Things aren’t always what they seem.  Why should this colloquialism be any different in the medical realm?

Incidental findings are rather commonplace.  Meaning:  When exploring one diagnostic avenue for a symptom, another existing often more significant issue presents itself unrelated to the initial event.

This is exactly what has been reported by the Japanese Society of Neuropathology.  In a recent published case report, the authors describe an adolescent female who—while undergoing an emergency surgery for appendicitis— was discovered to have large, bilateral, mostly cystic ovarian masses (aka tumors).  

Three months later they were removed.  The mature cystic teratoma of her ovary...

The last time I wrote about one of the two most advanced experimental herpes vaccines - Rational Vaccines' (RVx) Rotavax, which claims to have performed well but only in one very pilot study in one foreign country, with no published data - I noted that future studies would be done in Mexico. (See: Herpes Vaccine Heads South ... Of The Border?", November 13, 2006.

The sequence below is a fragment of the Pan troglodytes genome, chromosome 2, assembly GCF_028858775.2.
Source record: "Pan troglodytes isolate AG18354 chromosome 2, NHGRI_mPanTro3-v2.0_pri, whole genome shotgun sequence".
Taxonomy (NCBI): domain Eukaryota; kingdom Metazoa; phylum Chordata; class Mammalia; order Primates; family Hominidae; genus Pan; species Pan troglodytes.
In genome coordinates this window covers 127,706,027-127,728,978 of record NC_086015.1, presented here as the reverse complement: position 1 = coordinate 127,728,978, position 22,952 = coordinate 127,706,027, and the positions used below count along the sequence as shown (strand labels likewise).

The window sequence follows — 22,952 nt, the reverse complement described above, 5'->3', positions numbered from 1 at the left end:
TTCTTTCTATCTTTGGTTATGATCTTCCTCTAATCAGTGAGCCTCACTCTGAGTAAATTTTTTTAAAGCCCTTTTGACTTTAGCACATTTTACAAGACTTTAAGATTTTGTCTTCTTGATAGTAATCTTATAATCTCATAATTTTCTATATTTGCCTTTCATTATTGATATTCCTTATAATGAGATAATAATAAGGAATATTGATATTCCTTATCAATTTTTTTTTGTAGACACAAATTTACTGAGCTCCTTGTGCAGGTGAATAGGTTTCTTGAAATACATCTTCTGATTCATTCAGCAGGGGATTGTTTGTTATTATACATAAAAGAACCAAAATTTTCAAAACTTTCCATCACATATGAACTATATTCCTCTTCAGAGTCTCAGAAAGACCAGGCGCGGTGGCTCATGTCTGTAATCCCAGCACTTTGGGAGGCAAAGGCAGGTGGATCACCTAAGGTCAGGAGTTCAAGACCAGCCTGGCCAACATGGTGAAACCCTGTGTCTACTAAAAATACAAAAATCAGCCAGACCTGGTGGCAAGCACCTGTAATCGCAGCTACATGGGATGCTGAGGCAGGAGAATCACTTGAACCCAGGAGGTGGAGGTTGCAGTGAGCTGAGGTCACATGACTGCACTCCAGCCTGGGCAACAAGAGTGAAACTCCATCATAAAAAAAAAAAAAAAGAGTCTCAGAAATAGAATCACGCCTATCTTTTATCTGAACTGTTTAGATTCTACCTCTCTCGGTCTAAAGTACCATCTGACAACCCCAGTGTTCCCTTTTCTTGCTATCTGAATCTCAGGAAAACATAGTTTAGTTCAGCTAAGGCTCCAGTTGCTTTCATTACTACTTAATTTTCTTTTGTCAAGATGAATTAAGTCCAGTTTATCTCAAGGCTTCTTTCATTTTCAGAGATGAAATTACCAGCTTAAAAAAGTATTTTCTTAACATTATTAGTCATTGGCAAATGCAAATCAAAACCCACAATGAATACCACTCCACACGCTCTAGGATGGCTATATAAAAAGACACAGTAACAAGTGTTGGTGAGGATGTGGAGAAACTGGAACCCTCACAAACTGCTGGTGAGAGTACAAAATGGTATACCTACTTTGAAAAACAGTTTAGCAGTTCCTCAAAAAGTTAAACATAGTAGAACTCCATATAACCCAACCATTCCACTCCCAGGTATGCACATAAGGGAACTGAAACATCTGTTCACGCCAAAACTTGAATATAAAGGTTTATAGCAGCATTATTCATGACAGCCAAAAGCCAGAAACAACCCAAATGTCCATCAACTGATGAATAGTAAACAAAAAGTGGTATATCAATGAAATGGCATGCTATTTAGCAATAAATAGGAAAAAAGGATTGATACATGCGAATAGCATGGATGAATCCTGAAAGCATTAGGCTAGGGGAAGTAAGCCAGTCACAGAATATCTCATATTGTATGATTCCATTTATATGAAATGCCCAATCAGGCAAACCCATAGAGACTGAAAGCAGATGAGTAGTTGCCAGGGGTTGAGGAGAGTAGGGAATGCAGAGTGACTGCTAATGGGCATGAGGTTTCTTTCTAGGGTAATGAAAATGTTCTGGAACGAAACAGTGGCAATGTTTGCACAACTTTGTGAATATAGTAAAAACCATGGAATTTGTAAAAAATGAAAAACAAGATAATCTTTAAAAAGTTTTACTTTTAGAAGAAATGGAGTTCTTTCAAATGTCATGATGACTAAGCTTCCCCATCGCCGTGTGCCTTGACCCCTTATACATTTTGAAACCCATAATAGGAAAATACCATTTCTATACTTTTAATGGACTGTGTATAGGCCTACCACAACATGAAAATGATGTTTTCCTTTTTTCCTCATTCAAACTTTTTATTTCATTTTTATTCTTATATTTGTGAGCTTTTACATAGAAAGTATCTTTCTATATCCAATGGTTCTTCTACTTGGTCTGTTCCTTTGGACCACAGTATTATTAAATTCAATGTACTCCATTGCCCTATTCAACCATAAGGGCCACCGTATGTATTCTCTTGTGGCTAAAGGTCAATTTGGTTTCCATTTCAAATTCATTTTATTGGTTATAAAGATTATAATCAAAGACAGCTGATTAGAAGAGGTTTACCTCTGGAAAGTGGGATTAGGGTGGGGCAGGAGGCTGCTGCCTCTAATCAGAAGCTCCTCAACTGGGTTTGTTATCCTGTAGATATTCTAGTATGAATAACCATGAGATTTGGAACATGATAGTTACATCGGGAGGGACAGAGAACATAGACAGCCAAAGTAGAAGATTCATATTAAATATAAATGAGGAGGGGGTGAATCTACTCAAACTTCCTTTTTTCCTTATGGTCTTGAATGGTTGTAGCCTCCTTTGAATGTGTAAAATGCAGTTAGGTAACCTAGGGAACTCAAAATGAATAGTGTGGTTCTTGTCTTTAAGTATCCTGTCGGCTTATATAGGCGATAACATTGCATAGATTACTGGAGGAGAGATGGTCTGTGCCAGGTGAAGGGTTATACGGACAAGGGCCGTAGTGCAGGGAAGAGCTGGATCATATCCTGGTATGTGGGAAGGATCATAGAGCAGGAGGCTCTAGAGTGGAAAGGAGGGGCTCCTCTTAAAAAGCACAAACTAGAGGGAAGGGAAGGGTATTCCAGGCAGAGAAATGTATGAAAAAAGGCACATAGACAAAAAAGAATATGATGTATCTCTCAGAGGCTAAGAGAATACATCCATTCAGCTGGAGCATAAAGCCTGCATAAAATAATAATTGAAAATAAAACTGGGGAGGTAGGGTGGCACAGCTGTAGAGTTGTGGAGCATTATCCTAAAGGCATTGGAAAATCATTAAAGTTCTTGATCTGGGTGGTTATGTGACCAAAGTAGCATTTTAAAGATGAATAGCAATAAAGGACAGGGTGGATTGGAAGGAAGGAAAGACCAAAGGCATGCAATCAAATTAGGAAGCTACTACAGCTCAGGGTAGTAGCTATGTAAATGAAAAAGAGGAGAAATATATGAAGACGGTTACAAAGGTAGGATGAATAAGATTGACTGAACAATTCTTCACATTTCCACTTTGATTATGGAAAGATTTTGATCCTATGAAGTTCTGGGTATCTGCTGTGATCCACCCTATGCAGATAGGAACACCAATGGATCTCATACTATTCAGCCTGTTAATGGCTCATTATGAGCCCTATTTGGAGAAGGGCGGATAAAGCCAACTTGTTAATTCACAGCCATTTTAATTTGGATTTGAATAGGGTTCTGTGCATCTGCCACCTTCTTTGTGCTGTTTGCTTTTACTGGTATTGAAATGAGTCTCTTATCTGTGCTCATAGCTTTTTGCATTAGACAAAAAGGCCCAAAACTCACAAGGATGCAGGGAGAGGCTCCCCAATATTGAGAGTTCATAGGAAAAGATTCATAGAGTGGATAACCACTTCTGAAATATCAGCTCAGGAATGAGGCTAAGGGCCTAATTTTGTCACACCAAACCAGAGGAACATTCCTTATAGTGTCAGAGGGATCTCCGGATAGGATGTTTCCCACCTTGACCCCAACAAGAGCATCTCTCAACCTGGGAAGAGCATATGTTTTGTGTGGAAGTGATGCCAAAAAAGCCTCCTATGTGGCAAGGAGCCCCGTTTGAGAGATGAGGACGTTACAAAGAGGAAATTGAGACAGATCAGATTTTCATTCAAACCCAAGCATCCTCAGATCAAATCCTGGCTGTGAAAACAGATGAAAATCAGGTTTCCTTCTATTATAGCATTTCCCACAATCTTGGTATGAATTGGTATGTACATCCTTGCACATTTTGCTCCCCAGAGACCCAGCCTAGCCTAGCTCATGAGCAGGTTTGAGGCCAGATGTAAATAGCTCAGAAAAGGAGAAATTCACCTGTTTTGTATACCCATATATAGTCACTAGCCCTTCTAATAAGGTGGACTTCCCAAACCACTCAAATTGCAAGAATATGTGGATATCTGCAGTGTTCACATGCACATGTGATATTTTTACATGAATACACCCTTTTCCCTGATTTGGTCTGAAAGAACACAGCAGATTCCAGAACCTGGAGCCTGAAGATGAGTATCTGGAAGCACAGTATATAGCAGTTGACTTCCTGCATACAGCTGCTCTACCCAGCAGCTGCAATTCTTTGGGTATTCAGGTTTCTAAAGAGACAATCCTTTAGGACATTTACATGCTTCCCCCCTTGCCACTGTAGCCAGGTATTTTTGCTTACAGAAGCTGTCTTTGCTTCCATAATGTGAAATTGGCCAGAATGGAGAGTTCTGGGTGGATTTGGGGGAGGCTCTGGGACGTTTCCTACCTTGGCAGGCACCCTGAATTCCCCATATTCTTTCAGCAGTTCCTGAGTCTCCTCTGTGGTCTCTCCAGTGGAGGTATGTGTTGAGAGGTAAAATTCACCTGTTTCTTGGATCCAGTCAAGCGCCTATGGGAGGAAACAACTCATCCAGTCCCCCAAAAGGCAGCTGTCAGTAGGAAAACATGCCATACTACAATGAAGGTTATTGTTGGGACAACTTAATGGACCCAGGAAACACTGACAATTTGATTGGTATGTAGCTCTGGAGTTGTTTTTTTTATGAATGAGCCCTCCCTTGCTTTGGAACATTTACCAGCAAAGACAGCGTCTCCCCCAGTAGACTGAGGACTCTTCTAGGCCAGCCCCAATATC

The pilot study consisted of under 20 patients, and they published no data or methodology, but the company claims the results were encouraging. They also said they are planning more trials, but they would be held outside to the US to circumvent the...

"Dreaded ‘stomach flu’ wreaks havoc on families — and it’s only going to get worse"

Lena H. Sun, Washington Post, January 5, 2017

Uh oh. When it comes to choosing a common infectious disease that you would avoid, it's a pretty sure bet that most would say "the stomach flu." Although the term is incorrect—the bug is called norovirus, and it has nothing in common with influenza—everyone knows what that means: A day or two of hell, during which various components inside your gastrointestinal tract decide that they really don't want to be in your body. You know the drill. We've all been through it.